“Apple and Russia are locked in a stand-off over the company’s App Store. The Russian telecoms regulator Roskomnadzor has asked the US firm to remove the popular messenger app Telegram from the Russian version of the store,” BBC News reports. “Despite attempts by Russian authorities to block the app since mid-April, it remains in widespread use.”
“Roskomnadzor has given Apple a month to reply and it is unclear what will happen if it ignores the request,” The Beeb reports. “Telegram was developed in Russia and is one of the world’s most popular messaging services. It is available on tablets, computers and mobiles, giving users end-to-end encryption. This means only the sender and recipient of messages can see them. Messages remain private from third parties such as the Russian government.”
‘The company left Russia because of the country’s internet regulations and is now based in Dubai,” The Beeb reports. “A privacy expert has said the move marks the ‘ongoing power tussle between big technology companies and nation states.’ ‘I wouldn’t rule out Russia blocking access to the App Store,’ Dr Joss Wright, Research Fellow at the Oxford Internet Institute, told the BBC. ‘Of course you would have a lot of annoyed Russian iPhone owners.’ he added.”
Read more in the full article here.
MacDailyNews Take: About what, or whom, is the Russian government afraid that Russian citizens might be talking about in private and why?
China’s internet censors ban use of the letter ‘N’ – February 28, 2018
Apple is under fire for moving iCloud data to China; Amnesty International blasts move – February 28, 2018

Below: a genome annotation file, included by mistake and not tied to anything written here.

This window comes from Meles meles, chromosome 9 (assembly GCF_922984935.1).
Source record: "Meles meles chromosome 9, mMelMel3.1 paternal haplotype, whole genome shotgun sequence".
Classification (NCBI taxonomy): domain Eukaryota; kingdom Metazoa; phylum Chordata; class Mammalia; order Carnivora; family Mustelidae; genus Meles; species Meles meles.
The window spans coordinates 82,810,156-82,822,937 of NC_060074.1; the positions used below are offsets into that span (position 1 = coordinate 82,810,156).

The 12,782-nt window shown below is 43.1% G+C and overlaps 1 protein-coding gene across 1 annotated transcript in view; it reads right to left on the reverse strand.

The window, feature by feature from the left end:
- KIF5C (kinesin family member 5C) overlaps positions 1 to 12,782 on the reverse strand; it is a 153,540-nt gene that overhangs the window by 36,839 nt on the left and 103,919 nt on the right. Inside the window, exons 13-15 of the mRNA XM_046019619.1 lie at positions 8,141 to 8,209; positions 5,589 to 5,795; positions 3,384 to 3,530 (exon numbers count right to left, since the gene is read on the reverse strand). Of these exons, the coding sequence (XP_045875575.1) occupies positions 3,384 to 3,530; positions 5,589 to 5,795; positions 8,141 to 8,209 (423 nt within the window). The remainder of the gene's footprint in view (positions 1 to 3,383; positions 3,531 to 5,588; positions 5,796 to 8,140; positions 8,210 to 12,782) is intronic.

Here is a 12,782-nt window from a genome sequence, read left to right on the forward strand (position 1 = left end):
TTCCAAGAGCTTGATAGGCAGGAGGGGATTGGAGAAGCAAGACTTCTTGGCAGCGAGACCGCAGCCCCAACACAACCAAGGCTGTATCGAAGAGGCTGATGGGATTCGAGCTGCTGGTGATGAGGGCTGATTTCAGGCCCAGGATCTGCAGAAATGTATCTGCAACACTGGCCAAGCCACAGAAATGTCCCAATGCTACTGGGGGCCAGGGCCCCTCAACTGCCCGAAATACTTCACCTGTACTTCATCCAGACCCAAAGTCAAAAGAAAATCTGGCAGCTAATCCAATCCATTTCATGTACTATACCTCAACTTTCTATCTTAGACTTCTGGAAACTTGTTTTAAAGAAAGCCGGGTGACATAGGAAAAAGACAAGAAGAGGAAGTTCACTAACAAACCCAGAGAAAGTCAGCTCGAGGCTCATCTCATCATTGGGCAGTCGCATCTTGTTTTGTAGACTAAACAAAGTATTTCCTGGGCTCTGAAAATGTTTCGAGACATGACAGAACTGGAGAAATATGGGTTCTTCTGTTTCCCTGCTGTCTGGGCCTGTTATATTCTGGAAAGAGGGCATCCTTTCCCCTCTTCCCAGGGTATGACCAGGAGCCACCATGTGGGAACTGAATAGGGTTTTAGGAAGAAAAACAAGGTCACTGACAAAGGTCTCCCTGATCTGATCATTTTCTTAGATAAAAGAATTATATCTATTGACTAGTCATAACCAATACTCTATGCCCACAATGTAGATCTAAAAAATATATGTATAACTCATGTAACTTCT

Apple moves to store iCloud keys in China, raising human rights fears – February 26, 2018
Apple’s China lesson: Think different, but not too different – February 26, 2018
Apple in talks for first order from a Chinese chipmaker – February 14, 2018
Apple utterly dominates the premium smartphone market in China with 85% share – February 7, 2018
Apple warns users who created Apple IDs overseas on dodging China’s new data law – January 12, 2018
How U.S. iCloud users can ensure their data isn’t migrated to state-owned servers in China – January 11, 2018
Apple sets date to turn over cloud operations to a state-owned data center in China – January 10, 2018
U.S. Senate Republican Marco Rubio hits Tim Cook for kowtowing to China – December 13, 2017
Apple CEO Cook kissed the ring in China because he had no choice – December 4, 2017
Apple CEO Cook in China: Internet must have security, humanity – December 4, 2017
U.S. Senators Ted Cruz and Patrick Leahy blast Apple CEO Tim Cook for removing VPN apps from App Store in China – October 20, 2017
Apple issues statement regarding removal of VPN apps from China App Store – July 31, 2017
Apple removes VPN apps from China App Store – July 29, 2017
Apple sets up China data center to meet new cybersecurity rules – July 12, 2017
Analyst: China iPhone sales are pivotal for Apple – June 26, 2017
In bid to improve censorship, China to summon Apple execs to discuss stricter App Store oversight – April 20, 2017
Apple CEO Tim Cook named recipient of Newseum’s 2017 Free Expression Award – February 2, 2017
Oooh! Or else!
I assume that the MDN question was rhetorical.
Russia is one of a number of countries that looked to be headed for democracy a few years back that has apparently chosen authoritarianism instead. Turkey, Hungary, and Poland are other examples. Key to any authoritarian state is control of mass communications. Independent journalism has to be labeled as fake news, and opposition media suppressed as enemies of the people.